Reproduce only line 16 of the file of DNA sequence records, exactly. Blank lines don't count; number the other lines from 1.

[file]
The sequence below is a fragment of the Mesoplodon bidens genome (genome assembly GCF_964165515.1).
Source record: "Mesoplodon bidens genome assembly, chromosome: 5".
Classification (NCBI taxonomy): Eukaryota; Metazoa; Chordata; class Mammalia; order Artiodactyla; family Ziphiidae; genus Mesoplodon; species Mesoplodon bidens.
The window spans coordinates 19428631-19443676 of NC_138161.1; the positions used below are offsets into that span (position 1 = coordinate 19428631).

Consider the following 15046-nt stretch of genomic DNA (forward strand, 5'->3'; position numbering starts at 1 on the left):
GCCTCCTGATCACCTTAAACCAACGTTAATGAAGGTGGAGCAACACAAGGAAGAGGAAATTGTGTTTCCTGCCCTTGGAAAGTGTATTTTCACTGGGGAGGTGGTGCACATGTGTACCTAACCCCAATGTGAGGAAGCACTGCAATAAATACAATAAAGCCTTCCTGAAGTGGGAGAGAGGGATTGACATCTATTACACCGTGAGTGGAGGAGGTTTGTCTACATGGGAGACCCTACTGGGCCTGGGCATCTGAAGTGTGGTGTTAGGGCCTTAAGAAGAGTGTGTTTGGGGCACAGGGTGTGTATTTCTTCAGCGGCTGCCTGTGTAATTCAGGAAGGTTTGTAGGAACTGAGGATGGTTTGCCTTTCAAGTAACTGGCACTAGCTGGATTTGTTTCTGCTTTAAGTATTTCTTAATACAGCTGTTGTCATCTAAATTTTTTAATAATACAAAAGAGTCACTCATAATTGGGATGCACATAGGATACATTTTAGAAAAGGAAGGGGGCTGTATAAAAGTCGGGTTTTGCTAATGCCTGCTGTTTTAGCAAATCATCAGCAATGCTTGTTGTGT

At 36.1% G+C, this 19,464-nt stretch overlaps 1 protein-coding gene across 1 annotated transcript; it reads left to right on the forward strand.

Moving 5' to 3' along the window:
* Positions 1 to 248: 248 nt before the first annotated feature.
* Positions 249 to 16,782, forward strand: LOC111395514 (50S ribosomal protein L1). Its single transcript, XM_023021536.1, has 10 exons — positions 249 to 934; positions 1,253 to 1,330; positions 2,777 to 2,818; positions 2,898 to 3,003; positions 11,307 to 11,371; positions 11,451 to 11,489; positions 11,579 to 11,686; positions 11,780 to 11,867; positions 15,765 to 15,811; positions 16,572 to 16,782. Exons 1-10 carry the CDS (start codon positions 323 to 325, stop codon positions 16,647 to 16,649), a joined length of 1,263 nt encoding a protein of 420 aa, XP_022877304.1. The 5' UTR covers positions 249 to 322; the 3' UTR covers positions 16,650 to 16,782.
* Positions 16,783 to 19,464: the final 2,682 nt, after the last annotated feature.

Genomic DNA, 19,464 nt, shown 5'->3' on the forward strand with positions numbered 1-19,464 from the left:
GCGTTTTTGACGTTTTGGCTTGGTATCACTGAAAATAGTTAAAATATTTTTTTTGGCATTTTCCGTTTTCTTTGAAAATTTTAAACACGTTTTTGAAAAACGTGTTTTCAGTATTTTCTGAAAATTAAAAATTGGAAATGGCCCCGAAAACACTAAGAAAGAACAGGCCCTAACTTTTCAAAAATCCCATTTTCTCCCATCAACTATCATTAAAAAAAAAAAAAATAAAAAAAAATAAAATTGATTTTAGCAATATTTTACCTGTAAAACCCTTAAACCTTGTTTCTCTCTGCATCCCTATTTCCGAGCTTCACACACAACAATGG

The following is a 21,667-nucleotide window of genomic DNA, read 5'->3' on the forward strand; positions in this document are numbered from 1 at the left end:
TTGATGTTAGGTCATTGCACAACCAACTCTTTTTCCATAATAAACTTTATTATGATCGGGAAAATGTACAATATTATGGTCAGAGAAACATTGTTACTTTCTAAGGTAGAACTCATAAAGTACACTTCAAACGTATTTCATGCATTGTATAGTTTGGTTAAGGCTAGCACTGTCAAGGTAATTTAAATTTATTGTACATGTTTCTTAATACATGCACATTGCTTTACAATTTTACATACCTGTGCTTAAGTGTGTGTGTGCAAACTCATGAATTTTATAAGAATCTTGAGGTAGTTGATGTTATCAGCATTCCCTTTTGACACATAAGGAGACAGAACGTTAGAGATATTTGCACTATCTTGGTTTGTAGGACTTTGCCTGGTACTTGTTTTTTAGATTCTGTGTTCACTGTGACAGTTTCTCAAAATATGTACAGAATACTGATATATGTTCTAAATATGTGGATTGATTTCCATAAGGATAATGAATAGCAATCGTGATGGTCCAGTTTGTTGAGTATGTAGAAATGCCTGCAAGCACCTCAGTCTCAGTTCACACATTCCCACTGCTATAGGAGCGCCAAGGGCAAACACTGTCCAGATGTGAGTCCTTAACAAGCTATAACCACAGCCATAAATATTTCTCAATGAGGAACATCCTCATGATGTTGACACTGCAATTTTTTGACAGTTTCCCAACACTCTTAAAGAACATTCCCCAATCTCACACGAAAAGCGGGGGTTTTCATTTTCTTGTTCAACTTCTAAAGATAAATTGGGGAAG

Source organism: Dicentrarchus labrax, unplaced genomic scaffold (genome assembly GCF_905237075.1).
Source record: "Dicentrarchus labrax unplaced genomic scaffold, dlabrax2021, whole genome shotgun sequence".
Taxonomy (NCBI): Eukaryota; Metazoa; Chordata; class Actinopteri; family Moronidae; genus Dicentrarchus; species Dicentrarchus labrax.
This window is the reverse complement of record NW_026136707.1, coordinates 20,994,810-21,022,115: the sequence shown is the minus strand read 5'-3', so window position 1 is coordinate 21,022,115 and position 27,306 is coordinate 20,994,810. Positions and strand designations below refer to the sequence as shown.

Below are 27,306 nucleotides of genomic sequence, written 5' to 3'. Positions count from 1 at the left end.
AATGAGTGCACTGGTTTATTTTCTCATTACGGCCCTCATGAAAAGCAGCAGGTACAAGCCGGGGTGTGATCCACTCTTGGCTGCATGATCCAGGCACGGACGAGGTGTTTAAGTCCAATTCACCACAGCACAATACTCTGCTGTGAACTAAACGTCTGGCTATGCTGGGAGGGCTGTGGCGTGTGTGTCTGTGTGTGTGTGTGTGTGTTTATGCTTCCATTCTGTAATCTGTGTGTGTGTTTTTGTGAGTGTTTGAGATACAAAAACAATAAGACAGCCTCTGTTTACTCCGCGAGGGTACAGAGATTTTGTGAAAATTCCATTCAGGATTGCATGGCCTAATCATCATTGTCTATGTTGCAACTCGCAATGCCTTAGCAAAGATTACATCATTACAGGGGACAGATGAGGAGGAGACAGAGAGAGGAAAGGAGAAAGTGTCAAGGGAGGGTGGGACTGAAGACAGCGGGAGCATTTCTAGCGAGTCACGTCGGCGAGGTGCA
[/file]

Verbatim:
Source organism: Dicentrarchus labrax, unplaced genomic scaffold (genome assembly GCF_905237075.1).